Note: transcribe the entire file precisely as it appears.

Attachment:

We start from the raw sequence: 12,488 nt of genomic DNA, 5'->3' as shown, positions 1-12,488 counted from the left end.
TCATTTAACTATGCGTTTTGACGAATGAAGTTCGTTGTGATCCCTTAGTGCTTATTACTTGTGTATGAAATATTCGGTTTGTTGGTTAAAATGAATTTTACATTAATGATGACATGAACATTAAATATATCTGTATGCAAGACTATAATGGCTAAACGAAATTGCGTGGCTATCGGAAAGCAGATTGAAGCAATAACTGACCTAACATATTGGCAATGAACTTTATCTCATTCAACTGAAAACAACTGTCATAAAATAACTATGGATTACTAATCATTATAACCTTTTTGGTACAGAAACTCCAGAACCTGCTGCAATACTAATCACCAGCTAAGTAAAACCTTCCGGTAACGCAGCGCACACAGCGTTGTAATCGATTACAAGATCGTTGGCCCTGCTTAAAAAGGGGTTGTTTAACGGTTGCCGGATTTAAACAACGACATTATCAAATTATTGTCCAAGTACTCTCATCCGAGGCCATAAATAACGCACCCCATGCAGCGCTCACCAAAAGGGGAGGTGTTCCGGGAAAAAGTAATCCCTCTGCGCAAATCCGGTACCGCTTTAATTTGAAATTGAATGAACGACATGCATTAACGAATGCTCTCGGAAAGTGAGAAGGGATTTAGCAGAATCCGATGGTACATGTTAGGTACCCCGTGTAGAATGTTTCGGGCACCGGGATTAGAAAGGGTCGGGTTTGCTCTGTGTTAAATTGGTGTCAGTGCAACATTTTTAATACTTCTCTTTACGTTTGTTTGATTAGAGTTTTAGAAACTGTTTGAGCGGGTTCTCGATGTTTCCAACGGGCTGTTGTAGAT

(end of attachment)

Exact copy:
We start from the raw sequence: 12,488 nt of genomic DNA, 5'->3' as shown, positions 1-12,488 counted from the left end.
TCATTTAACTATGCGTTTTGACGAATGAAGTTCGTTGTGATCCCTTAGTGCTTATTACTTGTGTATGAAATATTCGGTTTGTTGGTTAAAATGAATTTTACATTAATGATGACATGAACATTAAATATATCTGTATGCAAGACTATAATGGCTAAACGAAATTGCGTGGCTATCGGAAAGCAGATTGAAGCAATAACTGACCTAACATATTGGCAATGAACTTTATCTCATTCAACTGAAAACAACTGTCATAAAATAACTATGGATTACTAATCATTATAACCTTTTTGGTACAGAAACTCCAGAACCTGCTGCAATACTAATCACCAGCTAAGTAAAACCTTCCGGTAACGCAGCGCACACAGCGTTGTAATCGATTACAAGATCGTTGGCCCTGCTTAAAAAGGGGTTGTTTAACGGTTGCCGGATTTAAACAACGACATTATCAAATTATTGTCCAAGTACTCTCATCCGAGGCCATAAATAACGCACCCCATGCAGCGCTCACCAAAAGGGGAGGTGTTCCGGGAAAAAGTAATCCCTCTGCGCAAATCCGGTACCGCTTTAATTTGAAATTGAATGAACGACATGCATTAACGAATGCTCTCGGAAAGTGAGAAGGGATTTAGCAGAATCCGATGGTACATGTTAGGTACCCCGTGTAGAATGTTTCGGGCACCGGGATTAGAAAGGGTCGGGTTTGCTCTGTGTTAAATTGGTGTCAGTGCAACATTTTTAATACTTCTCTTTACGTTTGTTTGATTAGAGTTTTAGAAACTGTTTGAGCGGGTTCTCGATGTTTCCAACGGGCTGTTGTAGAT